Your book can turn you into an industry celebrity overnight. Speaking engagements, media opportunities, strategic partnerships, new clients … but only if you do it right. And to do it right, you need a great editor.

So how can you tell the great from the not-so-great? Read on for the top five mistakes self-publishers make when choosing an editor, and how you can avoid them.

Mistake No. 1 – Not hiring an editor

While most self-publishers now recognise the importance of a good cover design and quality printing, many don’t budget for editing. Think about it – you wrote your website, you’ve started blogging, and you’ve also got a friend who’s an English teacher who can check your book. Plus, there’s always spell check…

While your cover design makes the first impression and quality stock creates thud value, all of that can by destroyed by a typo on your first page. And any typos, repetition, rambling and gaps will be the lasting impression you readers have of your business.

Even if you’re a good writer, you need a second set of eyes to check your work. And no matter how good your friend is at English, without editing experience they won’t be able to provide specific, actionable feedback on your content and structure. Finally, Microsoft Word’s spell check is only right about 30% of the time, and misses many of the subtleties an editor will catch. In short, everyone needs an editor.


Mistake No. 2 – Thinking all editors are the same

There are many different editors out there, and their services can vary from a human spell-checking service to creating a new structure, removing repetition and recommending new content.

You need to know what’s out there, and how to ask for what you need. Your options are:

  1. Structural/developmental editing
  • Looks at your book as a whole
  • Restructures your content
  • Removes irrelevant and repetitive content
  • Suggests new content


  1. Copyediting
  • Focuses on readability
  • Reorganises paragraphs
  • Looks at sentence structure


  1. Proofreading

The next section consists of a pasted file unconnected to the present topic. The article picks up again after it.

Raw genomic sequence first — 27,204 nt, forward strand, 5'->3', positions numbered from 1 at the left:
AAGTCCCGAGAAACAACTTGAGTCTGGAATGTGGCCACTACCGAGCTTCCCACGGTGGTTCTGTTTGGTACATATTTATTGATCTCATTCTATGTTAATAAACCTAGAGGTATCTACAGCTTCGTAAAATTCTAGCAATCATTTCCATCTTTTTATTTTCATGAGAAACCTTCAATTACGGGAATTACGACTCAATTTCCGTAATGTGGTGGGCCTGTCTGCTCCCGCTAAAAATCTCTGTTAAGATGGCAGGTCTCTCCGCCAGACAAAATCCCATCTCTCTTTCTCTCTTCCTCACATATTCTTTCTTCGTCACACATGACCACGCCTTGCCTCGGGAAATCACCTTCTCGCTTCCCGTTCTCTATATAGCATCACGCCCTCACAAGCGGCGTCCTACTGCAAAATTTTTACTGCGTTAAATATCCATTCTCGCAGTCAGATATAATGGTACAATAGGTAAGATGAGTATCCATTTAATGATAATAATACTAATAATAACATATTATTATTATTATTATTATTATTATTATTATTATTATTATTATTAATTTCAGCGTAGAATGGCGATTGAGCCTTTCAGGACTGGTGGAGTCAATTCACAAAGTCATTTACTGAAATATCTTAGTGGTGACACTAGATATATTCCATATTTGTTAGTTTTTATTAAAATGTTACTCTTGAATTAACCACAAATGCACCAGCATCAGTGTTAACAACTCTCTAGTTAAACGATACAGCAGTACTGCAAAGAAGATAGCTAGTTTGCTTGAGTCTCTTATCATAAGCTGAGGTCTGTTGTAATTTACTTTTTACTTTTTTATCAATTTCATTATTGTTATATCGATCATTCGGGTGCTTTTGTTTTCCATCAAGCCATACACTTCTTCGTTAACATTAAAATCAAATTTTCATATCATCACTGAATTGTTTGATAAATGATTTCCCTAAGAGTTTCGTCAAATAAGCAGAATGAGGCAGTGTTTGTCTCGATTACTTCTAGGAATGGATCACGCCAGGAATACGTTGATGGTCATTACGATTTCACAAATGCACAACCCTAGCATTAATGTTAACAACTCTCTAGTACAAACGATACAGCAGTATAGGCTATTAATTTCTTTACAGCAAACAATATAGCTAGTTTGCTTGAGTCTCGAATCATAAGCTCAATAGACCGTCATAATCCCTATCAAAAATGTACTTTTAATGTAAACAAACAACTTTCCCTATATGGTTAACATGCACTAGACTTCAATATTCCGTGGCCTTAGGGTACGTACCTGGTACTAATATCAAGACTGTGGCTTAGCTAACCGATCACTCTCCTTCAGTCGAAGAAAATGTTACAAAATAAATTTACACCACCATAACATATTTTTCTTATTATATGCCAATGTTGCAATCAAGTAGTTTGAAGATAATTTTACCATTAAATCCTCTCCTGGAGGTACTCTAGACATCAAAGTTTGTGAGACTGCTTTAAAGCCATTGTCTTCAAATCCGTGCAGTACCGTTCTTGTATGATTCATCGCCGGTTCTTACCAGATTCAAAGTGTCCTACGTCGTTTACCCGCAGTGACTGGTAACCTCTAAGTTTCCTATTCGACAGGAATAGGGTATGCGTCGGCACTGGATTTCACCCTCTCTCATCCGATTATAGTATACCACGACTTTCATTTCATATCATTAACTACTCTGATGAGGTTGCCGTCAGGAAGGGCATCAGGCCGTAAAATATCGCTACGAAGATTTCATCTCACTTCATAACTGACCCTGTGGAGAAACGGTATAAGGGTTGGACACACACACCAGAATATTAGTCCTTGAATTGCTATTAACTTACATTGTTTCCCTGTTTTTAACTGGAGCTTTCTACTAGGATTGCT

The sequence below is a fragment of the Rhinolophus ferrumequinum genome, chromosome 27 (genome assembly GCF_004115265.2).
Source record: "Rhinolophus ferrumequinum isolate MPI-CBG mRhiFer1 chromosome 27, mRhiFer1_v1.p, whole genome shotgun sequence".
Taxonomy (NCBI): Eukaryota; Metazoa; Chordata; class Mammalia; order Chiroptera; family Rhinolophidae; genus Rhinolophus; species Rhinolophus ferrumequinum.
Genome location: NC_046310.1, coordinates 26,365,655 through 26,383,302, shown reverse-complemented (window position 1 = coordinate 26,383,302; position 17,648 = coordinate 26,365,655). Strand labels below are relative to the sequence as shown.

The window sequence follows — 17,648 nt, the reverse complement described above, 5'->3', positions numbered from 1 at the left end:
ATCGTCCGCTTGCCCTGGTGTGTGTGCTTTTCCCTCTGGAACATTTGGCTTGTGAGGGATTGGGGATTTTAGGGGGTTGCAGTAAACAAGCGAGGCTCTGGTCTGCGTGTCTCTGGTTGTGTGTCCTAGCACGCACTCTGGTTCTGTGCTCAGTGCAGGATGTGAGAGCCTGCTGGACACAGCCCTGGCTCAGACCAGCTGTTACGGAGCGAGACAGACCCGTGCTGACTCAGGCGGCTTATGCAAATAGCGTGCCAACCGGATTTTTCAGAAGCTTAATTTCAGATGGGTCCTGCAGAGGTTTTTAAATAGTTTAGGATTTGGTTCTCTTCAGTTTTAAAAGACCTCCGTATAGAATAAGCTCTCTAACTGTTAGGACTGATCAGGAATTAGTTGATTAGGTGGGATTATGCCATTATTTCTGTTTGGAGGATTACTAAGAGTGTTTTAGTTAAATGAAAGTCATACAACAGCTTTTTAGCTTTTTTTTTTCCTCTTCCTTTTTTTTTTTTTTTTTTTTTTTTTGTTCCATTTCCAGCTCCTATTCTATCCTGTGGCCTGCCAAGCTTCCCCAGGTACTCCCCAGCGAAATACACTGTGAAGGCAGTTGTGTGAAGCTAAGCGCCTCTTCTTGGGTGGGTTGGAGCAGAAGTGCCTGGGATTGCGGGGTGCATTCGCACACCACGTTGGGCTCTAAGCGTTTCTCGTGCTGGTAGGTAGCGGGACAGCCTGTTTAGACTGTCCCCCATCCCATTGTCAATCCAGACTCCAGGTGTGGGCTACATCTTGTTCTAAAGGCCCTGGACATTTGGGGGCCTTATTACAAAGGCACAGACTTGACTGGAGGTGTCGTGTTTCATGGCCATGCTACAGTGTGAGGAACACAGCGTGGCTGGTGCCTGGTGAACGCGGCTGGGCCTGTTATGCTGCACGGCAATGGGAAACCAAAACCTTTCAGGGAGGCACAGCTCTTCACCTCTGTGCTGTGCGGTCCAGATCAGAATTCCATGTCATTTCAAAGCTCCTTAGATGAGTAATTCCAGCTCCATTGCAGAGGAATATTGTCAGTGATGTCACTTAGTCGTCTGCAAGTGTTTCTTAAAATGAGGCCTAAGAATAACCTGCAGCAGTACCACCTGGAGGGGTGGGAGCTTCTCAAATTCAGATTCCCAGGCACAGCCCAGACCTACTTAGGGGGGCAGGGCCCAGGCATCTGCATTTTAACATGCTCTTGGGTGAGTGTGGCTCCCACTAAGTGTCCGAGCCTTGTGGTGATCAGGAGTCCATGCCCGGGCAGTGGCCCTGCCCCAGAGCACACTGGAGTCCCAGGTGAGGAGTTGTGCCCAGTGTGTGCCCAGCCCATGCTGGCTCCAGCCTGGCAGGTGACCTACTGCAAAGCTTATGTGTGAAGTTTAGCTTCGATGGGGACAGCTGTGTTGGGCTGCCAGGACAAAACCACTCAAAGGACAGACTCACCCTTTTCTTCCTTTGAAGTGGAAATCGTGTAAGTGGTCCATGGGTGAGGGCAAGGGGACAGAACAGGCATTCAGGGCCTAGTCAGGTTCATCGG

• Spelling, grammar, punctuation, typos

Figure out what you need, and choose an editor who can deliver that service.


Mistake No. 3 – Choosing the cheapest editor

If you go to three editors and ask for “editing quotes”, you could get three different prices and three different timeframes. The reason for this isn’t necessarily that the cheapest or fastest editor is the best value; the reason is probably that your three editors are quoting three different services. And if you go with the cheapest editor, you might not get the service you need.

In the best-case scenario, you simply publish a mediocre book. In the worst-case scenario, you need to get your book edited again by someone else, which means spending more money and more time that could have been spent leveraging your book.

To avoid this pitfall, ensure you’re clear on the service being quoted:

  • Will they be looking at your structure and content, or just the language?
  • Will they provide feedback on the changes they make and suggestions for next steps?
  • Are they available to discuss your edits?
  • Is it a single round of edits, or can they do multiple rounds at a discounted rate?

Only commit once they’ve answered these questions.

Mistake No. 4 – Booking at the last minute

You finished your book last week and you want it published next month, so if you book an editor for next week everything should work out perfectly. Right?

Wrong. Good editors are often popular editors, and this means they book out in advance. So if you wait to the last minute to book your editor, you’ll struggle to find a good editor and could set back your self-publishing plan. If an editor does take you on at the last minute, they’ll likely be juggling your book with other projects and won’t be able to give it the attention it deserves, meaning you won’t get the result you want.

Instead, plan your publishing timeframe during the writing process, and start contacting editors when you’re close to finishing your first draft.


Mistake No. 5 – Not getting a sample of their work

You’ve asked your editors about their experience, the type of editing they do, their prices and their turnaround times. So how do you choose?

Get a sample of their work.

It’s hard to know what you’re getting based on a description and a price. Editors use different terminology to describe their work, and many have different understandings about what’s expected of them. If you don’t see a sample of their work, you might not be getting the level of service you need, which can lead to tensions during the editing process, and potentially needing to get additional edits in future.

Getting a sample means you can compare different editors more easily when you’re still shopping around, and means you know exactly what you’re getting into when you find “the one”.


Jacqui Pretty is the Founder and Head Editor of Grammar Factory, an editing company that helps entrepreneurs write awesome books. She and her team specialise in working with small business owners who want to build their credibility and establish themselves as leaders in their fields through getting published, and has worked with over 70 entrepreneurs in Australia, Singapore, the US and the UK.